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Ryotei Ukiyo

Remnant of another time

Sometimes one has to leave the familiar realm and instead head to new places in order to broaden one’s horizon. A potential destination to do this is Niigata prefecture, located southwest of Miyagi prefecture, where Sendai Motions is based. Niigata is known most widely for its rice production – its output is second only to Hokkaido. But there are also other places worth spending a visit.

The Takada train station lies in central Joetsu. When visitors get off the train and walk south along the tracks, they will soon reach a temple surrounded by slim stone monuments carrying names of those who have supported the temple with a donation. Some of them represent banks, some of them represent companies and others represent individuals. One of the monuments reads “Ukiyo”.

Continuing along the tracks, a two story building hidden behind a simple fence and trees in the colors of autumn comes into view. On the sign standing next to the building, the same name found at the temple is written in curvy Japanese characters, accompanied by the title “Ryotei”. This is our destination for today.

A “Ryotei” is a traditional Japanese restaurant, few of which have survived until the present day. There are many rules to follow for a ryotei, in terms of design as well as the dishes it provides. “Ukiyo” has managed to be recognized as a cultural asset, supporting their shining conviction.

From the outside, the building looks like a wildly jumbled together contraption – wavy roofs are fused together with more present, geometric architecture. The entire building seems to have jumped out of an animated movie made by Hayao Miyazaki. On the inside, however, guests will find an elegant and consistent ryotei to explore.

Ukiyo holds a high pedigree. Even the crown prince of Japan has snuck into this hideout dressed as a commoner. He was accompanied by his wife who disguised herself as a Geisha. Pictures of the visit decorate the entrance hall, giving a glimpse of the golden times of the ryotei culture. Back then, Ukiyo had a much larger staff, the spirit of which is now carried on by the remaining ladies, flying up and down stairs and into rooms in pink kimonos decorated with intricate patterns and designs. They carry drinks and dishes that look almost too good to eat. Their hospitality is the key to their continued popularity – many guests are repeaters.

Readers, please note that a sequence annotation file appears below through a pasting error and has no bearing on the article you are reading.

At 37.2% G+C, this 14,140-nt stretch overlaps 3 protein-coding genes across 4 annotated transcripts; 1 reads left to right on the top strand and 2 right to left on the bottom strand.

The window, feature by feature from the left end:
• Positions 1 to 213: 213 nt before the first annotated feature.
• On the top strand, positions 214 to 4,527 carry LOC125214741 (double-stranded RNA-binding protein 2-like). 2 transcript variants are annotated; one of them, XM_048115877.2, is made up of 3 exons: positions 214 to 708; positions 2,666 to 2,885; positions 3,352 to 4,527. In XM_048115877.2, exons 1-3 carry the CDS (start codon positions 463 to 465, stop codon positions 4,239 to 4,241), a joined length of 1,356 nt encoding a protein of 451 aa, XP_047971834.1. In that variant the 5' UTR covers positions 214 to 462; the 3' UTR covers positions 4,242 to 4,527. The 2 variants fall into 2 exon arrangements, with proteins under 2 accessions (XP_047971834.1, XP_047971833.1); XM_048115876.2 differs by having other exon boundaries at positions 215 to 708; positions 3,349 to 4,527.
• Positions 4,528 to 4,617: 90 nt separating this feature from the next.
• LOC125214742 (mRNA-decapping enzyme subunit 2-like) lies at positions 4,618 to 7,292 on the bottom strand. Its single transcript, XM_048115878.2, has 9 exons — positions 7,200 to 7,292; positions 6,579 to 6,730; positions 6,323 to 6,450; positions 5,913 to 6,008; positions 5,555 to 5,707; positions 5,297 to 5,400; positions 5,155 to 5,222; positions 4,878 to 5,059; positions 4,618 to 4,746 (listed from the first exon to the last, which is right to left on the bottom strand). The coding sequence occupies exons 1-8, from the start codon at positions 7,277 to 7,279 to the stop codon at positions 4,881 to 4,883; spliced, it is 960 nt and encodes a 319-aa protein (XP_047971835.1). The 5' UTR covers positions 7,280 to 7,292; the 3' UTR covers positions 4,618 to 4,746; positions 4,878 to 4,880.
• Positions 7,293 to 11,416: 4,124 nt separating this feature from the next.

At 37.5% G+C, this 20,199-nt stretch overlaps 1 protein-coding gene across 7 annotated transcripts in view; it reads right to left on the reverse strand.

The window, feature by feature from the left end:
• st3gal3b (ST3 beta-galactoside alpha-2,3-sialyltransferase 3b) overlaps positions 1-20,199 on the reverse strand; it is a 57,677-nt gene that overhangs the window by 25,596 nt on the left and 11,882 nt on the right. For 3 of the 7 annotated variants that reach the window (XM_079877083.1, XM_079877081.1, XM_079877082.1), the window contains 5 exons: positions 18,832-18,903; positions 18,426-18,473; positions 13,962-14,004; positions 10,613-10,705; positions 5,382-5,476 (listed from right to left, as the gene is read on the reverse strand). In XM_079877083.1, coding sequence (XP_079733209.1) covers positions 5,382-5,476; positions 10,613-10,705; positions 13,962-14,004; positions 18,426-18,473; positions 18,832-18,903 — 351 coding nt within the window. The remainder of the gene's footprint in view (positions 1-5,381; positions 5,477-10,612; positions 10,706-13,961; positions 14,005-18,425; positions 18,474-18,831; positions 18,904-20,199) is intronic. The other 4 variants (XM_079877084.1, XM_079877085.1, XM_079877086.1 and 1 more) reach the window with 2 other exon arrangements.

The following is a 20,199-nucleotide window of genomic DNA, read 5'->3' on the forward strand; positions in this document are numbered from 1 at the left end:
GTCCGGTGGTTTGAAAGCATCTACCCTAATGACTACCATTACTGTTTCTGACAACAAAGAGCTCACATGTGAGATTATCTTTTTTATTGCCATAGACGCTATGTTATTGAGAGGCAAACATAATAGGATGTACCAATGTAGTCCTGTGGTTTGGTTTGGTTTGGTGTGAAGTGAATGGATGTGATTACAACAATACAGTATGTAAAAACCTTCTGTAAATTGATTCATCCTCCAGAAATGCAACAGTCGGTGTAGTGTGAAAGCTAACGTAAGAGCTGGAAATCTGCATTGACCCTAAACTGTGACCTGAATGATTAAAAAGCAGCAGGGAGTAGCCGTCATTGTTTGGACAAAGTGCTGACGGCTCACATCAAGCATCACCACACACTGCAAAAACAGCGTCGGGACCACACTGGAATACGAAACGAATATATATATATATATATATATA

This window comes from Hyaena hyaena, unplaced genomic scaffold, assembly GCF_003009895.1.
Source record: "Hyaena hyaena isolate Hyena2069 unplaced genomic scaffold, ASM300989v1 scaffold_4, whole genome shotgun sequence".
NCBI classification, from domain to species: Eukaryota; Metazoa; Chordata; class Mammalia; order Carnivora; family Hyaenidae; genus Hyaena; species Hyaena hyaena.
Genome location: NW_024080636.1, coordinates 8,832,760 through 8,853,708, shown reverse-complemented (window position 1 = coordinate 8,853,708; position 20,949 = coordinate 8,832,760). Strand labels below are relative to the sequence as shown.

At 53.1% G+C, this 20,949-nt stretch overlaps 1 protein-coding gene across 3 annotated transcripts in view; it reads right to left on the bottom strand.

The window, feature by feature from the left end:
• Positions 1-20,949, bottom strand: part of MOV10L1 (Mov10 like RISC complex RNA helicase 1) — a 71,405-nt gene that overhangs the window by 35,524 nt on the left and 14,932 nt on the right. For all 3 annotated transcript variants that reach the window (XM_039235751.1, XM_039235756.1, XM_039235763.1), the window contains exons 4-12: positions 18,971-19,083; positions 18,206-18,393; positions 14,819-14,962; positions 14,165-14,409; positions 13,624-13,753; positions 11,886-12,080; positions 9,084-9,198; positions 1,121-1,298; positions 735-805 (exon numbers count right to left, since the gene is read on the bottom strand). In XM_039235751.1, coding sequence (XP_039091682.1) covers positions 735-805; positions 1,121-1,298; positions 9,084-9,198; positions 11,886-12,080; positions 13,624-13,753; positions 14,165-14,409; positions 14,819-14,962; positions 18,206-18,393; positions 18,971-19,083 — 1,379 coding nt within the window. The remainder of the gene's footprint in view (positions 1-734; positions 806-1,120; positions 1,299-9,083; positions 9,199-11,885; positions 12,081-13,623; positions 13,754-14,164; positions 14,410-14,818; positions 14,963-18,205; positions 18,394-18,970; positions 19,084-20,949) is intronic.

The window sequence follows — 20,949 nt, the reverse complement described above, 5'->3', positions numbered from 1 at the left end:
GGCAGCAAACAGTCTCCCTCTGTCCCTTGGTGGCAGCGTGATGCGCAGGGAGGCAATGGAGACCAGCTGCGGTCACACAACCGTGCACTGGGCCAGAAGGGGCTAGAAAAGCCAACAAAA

It is unusual for the dining rooms in a ryotei to still be in use. Whereas most similar places have turned into de facto museums which give you only a small taste of how it used to be, Ukiyo offers the entire menu.

On this day, excited voices, laughter and applause can be heard from the second floor, joined by old Japanese songs that come within earshot when climbing the stairs. The euphoric combination of sounds is originating from the large banquet hall on the left, at that moment hidden completely behind sliding doors. Jackets and Japanese clothing hung up on a rack between staircase and banquet hall give an idea of how many visitors are currently living the ryotei experience.

Leaving the banquet hall behind, a small, weakly-lit room reveals itself in a corner vis-à-vis of the stairs. Its view from the entrance through large windows on the opposite end of the room reaches straight out into the garden, with leaves scattered all over, on bushes, a wooden bridge and the small pond home to a swarm of koi fish. A garden like this, clearly showing the changes of season for guests to enjoy, is another mandatory element necessary to be considered a cultural asset. Ukiyo does not pull any punches in this regard. The garden can also be seen from the dining hall on the first floor. In the evening, large lamps bathe the trees before them in a warm light. During our stay, the tree crowns still shone in a strong green. They would not give in to autumn just yet.

Putting the focus back on the inside of the ryotei, guests will find a plethora of decorations – drawings, figures and designs integrated into the ryotei itself – hidden in more or less plain sight. Most prominently features is the Daruma, a lucky charm in the likeness of a Buddhist priest who prayed so hard and so long that his extremities fell off. Daruma dolls, however many times they are pushed over, will always come bouncing back up. One of them greets visitors right by the entrance from atop the roof and they are also printed on the ryotei’s business card. One might wonder how many there are in total.

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